In spite of all of this, the doctors were furious with me because I refused intubation, which may have been the very thing that saved my life. Little did I know at the time that 89 percent of COVID-19 patients who are intubated eventually die. I went from ICU to a regular room four times. Eventually, they gave up on trying to intubate me and let me stay in a regular room.
I was grateful that my friends and family were diligent in calling to inquire about the status of my condition. I recommend everyone who has a loved one in the hospital do exactly the same because it not only keeps the staff on their toes, moreover, it encourages the patients as well.
During this time, my fiance Joel refused to let me die. Every day he would send me light-hearted videos to lift my spirits. Also, there were thousands of people all over the world diligently praying for me.
At that time, the Centers for Disease Control did not know as much as they know now about COVID-19. People were being told to stay at home and quarantine (and not go to the hospital).
I remember lying in my hospital bed watching President Donald Trump botch the whole thing as the numbers were increasing exponentially daily. He could have possibly saved thousands of lives had he acted promptly with leadership and integrity. Even today he continues to deny the facts about COVID-19 as countless Americans continue to die and become infected.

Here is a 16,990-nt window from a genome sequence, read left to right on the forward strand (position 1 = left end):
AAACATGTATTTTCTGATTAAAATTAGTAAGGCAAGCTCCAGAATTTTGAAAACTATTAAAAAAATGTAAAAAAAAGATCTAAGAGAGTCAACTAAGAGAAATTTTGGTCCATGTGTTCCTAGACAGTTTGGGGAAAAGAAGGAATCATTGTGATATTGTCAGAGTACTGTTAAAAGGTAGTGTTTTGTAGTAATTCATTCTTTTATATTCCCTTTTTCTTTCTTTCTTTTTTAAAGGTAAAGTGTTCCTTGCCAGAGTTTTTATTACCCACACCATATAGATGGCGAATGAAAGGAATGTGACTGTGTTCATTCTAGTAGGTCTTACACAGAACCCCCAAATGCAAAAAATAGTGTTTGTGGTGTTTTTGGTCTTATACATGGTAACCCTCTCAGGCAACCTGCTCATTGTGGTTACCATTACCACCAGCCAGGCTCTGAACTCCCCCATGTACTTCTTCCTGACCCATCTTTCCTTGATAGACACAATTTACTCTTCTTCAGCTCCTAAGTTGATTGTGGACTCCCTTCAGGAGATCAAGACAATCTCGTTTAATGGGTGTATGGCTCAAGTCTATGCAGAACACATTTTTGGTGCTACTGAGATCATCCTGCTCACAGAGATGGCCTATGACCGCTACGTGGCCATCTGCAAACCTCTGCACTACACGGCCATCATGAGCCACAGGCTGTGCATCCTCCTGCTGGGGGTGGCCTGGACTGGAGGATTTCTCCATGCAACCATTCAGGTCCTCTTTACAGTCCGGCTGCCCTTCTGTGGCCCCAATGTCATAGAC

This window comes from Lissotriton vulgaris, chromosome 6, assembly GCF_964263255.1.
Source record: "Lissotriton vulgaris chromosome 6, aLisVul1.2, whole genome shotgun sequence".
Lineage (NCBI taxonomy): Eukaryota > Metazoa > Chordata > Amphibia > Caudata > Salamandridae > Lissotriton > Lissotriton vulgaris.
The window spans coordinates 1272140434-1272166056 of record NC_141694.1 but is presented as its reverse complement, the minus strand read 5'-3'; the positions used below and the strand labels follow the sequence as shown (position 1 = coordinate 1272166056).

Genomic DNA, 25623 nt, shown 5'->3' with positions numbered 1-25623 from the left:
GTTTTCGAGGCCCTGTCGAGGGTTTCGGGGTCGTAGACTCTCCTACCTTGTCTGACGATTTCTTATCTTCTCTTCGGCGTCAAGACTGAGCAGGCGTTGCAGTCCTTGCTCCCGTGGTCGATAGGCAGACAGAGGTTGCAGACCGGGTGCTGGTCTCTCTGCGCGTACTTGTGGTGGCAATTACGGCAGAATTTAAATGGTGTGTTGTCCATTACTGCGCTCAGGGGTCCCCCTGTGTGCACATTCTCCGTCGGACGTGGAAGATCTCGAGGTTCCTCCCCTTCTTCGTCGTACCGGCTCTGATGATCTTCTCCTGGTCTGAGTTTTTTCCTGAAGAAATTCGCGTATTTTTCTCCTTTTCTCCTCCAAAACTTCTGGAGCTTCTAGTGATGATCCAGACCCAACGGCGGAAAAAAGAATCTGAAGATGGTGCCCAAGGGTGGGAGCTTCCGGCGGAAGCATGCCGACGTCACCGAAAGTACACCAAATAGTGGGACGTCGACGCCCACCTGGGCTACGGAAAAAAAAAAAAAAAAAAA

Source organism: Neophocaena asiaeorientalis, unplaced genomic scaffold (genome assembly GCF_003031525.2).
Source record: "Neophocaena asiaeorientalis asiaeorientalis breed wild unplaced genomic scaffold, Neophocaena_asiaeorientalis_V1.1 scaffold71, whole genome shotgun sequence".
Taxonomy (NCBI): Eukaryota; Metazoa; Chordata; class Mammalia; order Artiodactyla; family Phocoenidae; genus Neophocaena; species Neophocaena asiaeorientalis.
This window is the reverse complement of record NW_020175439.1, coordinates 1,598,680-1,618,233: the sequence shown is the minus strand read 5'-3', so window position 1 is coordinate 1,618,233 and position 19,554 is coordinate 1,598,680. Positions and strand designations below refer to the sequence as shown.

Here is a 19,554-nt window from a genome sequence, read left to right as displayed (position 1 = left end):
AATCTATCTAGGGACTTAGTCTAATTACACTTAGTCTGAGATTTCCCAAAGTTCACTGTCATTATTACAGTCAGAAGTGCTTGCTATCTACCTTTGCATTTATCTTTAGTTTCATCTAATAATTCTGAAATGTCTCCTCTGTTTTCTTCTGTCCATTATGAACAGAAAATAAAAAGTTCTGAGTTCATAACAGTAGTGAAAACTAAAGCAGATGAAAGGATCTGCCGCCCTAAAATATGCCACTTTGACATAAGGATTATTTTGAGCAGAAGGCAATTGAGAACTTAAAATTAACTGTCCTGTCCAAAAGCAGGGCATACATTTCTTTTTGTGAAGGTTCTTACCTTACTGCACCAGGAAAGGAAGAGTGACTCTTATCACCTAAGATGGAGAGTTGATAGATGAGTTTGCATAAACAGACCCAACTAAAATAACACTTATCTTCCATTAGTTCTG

When I came home from the hospital, I did not realize the whole ordeal would cause me to have PTSD, which I still suffer from. I also had to learn to walk again, and I still had breathing problems because my lungs were damaged. That was the beginning of months of recovery. I liken my experience to a war where thousands of people died. It seemed as if even though I was wounded and stranded in the midst of a nightmarish dream, an angel picked me up, carried me off the battlefield, to give me another chance at life.
Terry Angel Mason is a Los Angeles resident.